The advice given on this site is based upon individual or quoted experience, yours may differ.
The Officers, Staff and members of this site only provide information based upon the concept that anyone utilizing this information does so at their own risk and holds harmless all contributors to this site.
Specifically, the foil. Just tried to hoist new jib into the Schaefer roller furler, but could not get more than 1/3 of the luff tape and sail to travel up the forestay. Using a winch did not help. Absent another problem (we'll see) I figure the foil could be dirty inside the channel where the luff tape runs, and since it is a pretty close fit, the dirt could prevent smooth movement. Does anyone have general advice on this problem, and specifically a good, easy way to clean out the foil channel? I'm imagining a hook fashioned from a coat hanger to run up and down using the halyard and a line, with a small piece of soapy cloth attached inside the channel.
It never hurts to clean the foil, but if you couldn't raise it even by using the winch, I'd suggest you look for another cause. A friend had the identical problem that you describe with a Hunter, and the cause was a broken masthead sheave.
The way I would clean the foil on a C25 would be to use mineral spirits or denatured alcohol on a rag. Stuff the rag into the slot and change the rag often as it becomes dirty. You can either lower the mast and do it that way, or use a bosun's chair. My preference would be to lower the mast. It isn't difficult with the help of 2-3 strong friends. If you lower the mast, you can inspect and/or replace the sheaves at the same time.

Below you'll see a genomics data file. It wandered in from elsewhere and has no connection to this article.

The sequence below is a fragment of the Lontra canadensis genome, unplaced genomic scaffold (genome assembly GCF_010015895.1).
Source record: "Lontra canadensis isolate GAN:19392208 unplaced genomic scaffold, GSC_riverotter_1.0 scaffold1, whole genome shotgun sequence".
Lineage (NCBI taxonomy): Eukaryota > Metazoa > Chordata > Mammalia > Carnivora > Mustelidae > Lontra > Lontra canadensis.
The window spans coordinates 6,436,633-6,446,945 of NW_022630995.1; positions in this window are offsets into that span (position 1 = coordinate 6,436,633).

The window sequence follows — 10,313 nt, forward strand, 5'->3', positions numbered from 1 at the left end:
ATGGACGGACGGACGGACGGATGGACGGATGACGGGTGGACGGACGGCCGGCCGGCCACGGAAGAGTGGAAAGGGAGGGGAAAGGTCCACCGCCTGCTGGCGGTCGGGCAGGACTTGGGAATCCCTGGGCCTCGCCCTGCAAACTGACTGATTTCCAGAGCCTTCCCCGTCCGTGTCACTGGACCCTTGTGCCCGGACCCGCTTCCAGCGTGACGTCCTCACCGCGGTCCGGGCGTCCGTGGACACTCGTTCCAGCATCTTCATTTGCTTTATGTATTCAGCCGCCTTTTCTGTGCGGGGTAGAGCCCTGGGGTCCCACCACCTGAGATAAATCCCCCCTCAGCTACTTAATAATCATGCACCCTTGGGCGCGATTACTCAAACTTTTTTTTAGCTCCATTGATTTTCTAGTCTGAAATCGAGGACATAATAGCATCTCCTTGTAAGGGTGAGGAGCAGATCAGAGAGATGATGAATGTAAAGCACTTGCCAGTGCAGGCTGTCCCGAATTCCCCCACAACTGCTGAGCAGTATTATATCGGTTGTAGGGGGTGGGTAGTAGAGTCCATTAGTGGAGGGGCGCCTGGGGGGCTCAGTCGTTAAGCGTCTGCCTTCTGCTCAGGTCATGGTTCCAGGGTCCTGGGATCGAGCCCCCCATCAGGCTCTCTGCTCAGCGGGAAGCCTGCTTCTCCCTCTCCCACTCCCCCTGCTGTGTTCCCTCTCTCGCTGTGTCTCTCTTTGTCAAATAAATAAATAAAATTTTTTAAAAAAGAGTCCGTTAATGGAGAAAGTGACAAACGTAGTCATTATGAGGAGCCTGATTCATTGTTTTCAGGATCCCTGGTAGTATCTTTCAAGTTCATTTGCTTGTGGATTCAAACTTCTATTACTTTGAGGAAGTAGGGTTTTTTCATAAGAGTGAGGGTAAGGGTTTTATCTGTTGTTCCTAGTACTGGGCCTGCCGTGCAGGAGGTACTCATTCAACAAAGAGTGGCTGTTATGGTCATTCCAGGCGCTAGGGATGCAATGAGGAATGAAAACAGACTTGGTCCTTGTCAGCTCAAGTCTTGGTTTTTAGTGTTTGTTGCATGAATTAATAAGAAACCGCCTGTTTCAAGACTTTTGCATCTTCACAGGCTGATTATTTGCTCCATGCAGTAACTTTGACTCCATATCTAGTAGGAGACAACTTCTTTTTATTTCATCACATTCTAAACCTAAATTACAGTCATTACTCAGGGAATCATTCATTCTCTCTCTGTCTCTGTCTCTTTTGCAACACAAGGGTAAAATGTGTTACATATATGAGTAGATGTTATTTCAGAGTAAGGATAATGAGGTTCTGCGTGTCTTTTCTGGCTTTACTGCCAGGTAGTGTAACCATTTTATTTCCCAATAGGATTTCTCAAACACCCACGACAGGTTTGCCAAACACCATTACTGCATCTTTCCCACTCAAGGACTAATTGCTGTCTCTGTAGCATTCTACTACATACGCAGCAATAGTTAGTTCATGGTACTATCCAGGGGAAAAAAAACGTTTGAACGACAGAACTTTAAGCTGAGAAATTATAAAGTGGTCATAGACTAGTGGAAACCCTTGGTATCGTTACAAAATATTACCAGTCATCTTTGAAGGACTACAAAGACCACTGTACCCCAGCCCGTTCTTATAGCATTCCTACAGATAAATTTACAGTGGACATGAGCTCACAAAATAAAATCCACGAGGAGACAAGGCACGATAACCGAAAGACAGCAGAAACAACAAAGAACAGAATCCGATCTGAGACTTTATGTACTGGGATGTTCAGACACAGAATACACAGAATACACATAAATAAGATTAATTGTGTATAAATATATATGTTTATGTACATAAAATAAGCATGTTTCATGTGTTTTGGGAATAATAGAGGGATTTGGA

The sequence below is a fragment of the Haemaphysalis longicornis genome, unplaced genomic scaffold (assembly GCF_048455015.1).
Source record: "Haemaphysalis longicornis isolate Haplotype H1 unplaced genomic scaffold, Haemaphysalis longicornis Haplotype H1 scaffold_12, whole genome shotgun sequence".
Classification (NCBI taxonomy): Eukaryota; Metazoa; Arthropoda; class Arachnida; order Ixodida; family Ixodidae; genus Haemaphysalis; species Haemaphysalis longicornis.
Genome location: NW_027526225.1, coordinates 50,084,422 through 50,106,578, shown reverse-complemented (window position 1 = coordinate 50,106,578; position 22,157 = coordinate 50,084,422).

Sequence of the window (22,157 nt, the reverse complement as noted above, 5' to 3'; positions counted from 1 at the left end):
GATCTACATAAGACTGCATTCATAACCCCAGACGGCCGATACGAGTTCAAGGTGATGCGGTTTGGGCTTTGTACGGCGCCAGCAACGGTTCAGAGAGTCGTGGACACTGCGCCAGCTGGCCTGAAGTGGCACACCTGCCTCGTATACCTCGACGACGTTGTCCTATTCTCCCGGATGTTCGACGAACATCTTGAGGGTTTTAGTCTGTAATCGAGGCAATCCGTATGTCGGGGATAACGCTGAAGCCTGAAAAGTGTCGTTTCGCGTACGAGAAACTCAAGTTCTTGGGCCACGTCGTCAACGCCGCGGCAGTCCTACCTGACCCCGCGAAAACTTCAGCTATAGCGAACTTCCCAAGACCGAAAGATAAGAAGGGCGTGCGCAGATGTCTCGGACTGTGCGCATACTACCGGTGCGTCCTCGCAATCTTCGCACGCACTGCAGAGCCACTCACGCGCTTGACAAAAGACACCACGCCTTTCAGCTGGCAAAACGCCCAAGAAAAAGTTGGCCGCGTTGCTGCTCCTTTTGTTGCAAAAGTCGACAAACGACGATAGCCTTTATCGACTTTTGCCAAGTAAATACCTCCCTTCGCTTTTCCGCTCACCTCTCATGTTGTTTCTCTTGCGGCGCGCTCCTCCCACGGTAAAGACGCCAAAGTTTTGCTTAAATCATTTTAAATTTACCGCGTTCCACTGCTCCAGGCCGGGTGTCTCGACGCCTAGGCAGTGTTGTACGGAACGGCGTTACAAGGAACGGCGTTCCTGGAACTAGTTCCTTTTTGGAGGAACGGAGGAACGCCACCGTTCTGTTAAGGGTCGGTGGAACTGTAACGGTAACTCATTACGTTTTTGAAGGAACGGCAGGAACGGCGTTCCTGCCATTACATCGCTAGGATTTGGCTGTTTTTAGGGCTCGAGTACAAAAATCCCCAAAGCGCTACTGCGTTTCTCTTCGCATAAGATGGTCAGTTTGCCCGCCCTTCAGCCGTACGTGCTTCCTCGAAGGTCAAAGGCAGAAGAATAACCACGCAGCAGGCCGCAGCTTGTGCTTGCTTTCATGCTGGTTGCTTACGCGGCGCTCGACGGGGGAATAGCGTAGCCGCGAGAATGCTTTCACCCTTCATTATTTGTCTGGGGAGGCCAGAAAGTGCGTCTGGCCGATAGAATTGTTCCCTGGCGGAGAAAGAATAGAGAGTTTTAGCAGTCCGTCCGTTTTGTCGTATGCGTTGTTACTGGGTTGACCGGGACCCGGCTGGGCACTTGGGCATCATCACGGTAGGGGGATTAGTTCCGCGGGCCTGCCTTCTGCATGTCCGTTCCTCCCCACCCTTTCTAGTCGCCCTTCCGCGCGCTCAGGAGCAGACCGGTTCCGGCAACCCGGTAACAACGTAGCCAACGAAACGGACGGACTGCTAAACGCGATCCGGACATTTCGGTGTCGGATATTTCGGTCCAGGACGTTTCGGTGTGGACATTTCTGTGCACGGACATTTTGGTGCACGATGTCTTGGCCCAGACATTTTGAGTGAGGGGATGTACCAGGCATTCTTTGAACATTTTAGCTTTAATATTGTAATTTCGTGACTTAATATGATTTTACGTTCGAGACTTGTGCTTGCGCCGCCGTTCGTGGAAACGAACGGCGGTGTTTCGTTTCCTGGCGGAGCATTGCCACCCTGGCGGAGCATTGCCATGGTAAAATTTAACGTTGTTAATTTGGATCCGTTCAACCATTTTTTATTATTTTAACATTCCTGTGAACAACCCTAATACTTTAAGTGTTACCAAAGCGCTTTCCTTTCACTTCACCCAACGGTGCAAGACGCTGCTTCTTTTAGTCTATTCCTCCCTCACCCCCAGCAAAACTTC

Steve Milby C&C 35 Landfall ("Captiva Wind"); Cal 25 ("Fahrvergnügen") Past Commodore
I assume, with a C-250, that you have a CDI furler with its built-in halyard, so being a C-25/Hood furler PO, I can't speak to the sheaves involved. But indeed on the C-25, they become a problem and need replacement.
I'll assume you had this furler with an older sail that you could bend onto the furler without this trouble. On that basis, two thoughts: (1) Try a dry lubricant like Sailkote, spraying liberally into the slot as far up as you can reach, and then on the full length of the luff. (2) Talk to the sail maker and tell them you have a CDI furler (?) and are having this problem. (It's not unlikely they've heard this story before.)
Also, watch for bunching up of the sail fabric around the luff cable where the sail enters the slot.
Dave Bristle Association "Port Captain" for Mystic, CT PO of 1985 C-25 SR/FK #5032 Passage Now on Eastern 27 Sarge (but still sailing when I can). Passage, Mystic, and Sarge--click to enlarge.
Not sure the product is still around, it was called "Fasttrac" (no "k:). I think it is a French product. It came with a glide and a soft cloth that you ran up and down the sail track. I still have a little and use it on the mainsail track. I would not use a petroleum lubricant as they will gunk up.
John Gisondi Peregrine #4762 *The bird is a HOT link
Notice: The advice given on this site is based upon individual or quoted experience, yours may differ. The Officers, Staff and members of this site only provide information based upon the concept that anyone utilizing this information does so at their own risk and holds harmless all contributors to this site.